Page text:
Like I said, I haven’t been more excited about a piece of technology in a long time. It can turn all kinds of creative dreams into reality but it has nearly infinite potential to impact how we do things and what we can create in our schools.

Five Things In Education We Have To Stop Pretending

cory-matthews-make-it-stop-boy-meets-worldI was challenged this weekend to really think. Lisa Nowakowski, many of you know from her work with CUE Rock Star, listed  five things we have to stop pretending in education. and then she tagged five other educators including me to list five more things as part of the #makeschooldifferent challenge. Okay, here it goes.

Stop pretending:

1) We need more technology in schools.
Solution: We don’t need more technology in schools. We need a better focus on how technology can improve teaching and learning. Start with great teaching and then ramp it off the charts by giving students tools to deepen their understanding, dig for more, and then share their knowledge or skills in authentic and impactful ways. Now, in areas where that vision and set of priorities is in place, bring on the technology! LA Unified Schools systemically lacked all of the above on their failed, massive iPad initiative and is now trying to blame Apple and Pearson. It’s not the technology’s fault for the shortcomings. Technology can have zero impact or worse without great teaching and know-how. It’s like a chainsaw. Don’t buy if you don’t know what you’re doing.

2) Technology use needs to redefine every task, providing experiences previously inconceivable.
Solution: I am a big proponent on the SAMR model of technology integration and have presented a number of times on it and its value. SAMR identifies at what level teachers apply technology. A major misinterpretation comes when people think the only good integration is the highest level of redefinition, or that what was previously inconceivable. Trevor Shaw wrote about some of that today in eSchoolNews. Nobody wants the iPad being used solely a $300 worksheet, but it’s unrealistic to expect every tech use to earth shattering. Sharing documents via Google Docs might not be “redefinition” but it has huge inherent value over just typing something. We can’t live in “redefinition”. It’s just not practical.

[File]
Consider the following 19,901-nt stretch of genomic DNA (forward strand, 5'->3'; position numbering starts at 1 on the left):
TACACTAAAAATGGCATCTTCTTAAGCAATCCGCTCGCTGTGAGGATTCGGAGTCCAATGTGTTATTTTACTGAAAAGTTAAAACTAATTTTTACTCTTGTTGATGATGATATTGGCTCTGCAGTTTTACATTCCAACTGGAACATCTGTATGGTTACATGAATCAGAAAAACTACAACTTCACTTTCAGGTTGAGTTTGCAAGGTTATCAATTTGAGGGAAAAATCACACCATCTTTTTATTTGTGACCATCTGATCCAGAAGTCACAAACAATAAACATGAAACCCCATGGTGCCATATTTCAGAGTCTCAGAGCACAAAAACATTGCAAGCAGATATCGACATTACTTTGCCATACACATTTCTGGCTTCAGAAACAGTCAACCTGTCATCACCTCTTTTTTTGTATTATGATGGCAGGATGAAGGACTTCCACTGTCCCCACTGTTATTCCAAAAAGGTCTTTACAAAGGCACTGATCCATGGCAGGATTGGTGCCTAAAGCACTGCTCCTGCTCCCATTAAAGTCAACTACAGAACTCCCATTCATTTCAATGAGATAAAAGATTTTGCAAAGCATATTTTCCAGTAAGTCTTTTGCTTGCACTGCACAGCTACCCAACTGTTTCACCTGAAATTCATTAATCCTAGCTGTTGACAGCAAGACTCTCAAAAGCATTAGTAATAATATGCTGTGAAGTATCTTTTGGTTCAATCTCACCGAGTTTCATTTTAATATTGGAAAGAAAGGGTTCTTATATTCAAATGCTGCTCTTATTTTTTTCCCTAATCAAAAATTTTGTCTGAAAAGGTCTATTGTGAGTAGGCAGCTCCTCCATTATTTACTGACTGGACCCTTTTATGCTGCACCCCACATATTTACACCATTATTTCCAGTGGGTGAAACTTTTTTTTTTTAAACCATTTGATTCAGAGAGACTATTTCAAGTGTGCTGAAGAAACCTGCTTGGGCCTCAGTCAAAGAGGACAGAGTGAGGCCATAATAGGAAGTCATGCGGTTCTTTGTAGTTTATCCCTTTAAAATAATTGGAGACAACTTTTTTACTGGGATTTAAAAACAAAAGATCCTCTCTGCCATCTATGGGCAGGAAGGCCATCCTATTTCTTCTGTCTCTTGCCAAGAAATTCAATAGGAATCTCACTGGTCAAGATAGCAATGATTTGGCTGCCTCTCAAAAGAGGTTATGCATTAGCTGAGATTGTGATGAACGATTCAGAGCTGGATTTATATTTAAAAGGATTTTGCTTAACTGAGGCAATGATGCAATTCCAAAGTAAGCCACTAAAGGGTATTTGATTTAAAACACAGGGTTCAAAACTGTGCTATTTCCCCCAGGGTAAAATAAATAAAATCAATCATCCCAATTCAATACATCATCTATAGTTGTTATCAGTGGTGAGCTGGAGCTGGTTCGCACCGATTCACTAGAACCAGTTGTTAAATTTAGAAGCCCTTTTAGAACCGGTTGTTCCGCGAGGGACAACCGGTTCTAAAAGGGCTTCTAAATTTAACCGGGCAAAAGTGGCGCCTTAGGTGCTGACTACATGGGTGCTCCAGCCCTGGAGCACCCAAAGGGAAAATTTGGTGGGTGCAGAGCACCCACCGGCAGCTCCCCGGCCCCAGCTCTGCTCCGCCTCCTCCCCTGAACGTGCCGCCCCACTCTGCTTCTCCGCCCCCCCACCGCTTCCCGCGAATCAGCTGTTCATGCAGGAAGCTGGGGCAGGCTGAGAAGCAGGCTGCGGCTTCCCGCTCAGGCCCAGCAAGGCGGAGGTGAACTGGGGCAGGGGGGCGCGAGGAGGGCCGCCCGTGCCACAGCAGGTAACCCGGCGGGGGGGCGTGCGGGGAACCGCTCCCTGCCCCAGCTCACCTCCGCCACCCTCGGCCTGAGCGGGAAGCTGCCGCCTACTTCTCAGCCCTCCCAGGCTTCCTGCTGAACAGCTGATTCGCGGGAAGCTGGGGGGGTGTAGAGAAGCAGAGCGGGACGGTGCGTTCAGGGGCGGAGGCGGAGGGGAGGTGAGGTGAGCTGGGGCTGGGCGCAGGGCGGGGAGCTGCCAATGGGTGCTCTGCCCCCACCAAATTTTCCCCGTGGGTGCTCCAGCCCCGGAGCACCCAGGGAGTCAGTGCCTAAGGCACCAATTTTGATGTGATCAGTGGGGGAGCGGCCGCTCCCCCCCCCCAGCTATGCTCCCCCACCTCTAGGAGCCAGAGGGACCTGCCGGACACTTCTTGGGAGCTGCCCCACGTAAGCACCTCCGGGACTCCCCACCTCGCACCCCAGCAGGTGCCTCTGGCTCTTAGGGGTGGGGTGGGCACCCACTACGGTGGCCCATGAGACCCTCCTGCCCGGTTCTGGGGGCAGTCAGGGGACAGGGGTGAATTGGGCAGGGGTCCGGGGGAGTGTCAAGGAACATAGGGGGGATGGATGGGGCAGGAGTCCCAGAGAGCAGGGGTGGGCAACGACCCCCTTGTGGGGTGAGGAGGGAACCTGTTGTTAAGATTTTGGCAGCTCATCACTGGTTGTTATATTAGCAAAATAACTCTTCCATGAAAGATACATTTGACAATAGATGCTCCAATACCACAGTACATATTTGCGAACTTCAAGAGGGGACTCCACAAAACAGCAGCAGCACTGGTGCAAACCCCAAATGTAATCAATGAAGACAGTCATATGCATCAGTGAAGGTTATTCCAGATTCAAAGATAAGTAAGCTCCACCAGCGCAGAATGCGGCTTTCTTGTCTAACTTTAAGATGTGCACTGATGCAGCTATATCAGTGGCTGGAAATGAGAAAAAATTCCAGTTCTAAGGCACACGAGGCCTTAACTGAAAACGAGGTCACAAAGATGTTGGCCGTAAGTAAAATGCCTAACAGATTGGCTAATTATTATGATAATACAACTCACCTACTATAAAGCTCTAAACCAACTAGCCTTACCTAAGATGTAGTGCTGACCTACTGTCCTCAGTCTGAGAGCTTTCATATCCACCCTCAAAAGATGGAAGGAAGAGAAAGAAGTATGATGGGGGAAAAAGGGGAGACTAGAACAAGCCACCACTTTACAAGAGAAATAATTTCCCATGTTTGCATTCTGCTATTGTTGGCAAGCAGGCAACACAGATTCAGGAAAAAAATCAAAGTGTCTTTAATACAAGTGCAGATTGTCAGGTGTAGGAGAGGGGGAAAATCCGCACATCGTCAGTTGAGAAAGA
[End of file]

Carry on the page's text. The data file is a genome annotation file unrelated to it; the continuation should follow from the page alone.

3) Teachers need to be trained in how to work new tech tools.
Solution: Teachers don’t need to be trained how to push buttons, copy-paste, or export to Quicktime. What teachers need is to be immersed in an experience where they learn to put specific technology tools to work in their classrooms to boost teaching and learning. Too many presentations or workshops end up being magic shows with cool tricks but not much depth in how to make a difference. The learning needs to be continuous as well. For growth and sustainability to happen, co-workers need to be constantly helping each other by sharing little victories,  their tribulations, and ideas for better management.

4) Initiatives are like satellites. All they need is strong engineering and a solid launch.
Solution: Planning, design, and a great roll-out are essential to any initiative. The problem is that too many people think that after the launch the work is essentially done. Initiatives aren’t satellites though. Initiatives are more like the cooking and serving of a seven course meal where the food needs constant attention, and the diners do too. How many things have you seen in your career rolled out with great energy go on to fizzle quite quickly because there was no follow up after the launch? If you’re going to “set it and forget it,” just forget it.

5) We are just teachers and only administration can bring meaningful change.
Solution: This one might be getting a little hacky because it seems like it has been stated emphatically in every keynote address I have attended in the last year but it can’t be stated enough. A lot of real, positive, sustainable change in education comes from individual teachers or small groups of teachers who find things that work and they share those ideas. For whatever reason, co-workers often put more clout into something new they see or hear about from another teacher as opposed to it coming from an administrator. There is something powerful in knowing this technique, app, or strategy actually works in someone’s actual classroom. Whatever works in your classroom needs to be shared. It’s not bragging. It’s moving education forward.

So, there you go. Those five have been begging to be shared. Thanks Lisa for lighting the fire!

Now it’s time to pass the challenge along to five more great educators. Let’s see what else we need to stop pretending. You are now officially on the clock Kelly Croy, Sue Gorman, Sean Junkins, Brad Wilson, and Ben Rimes.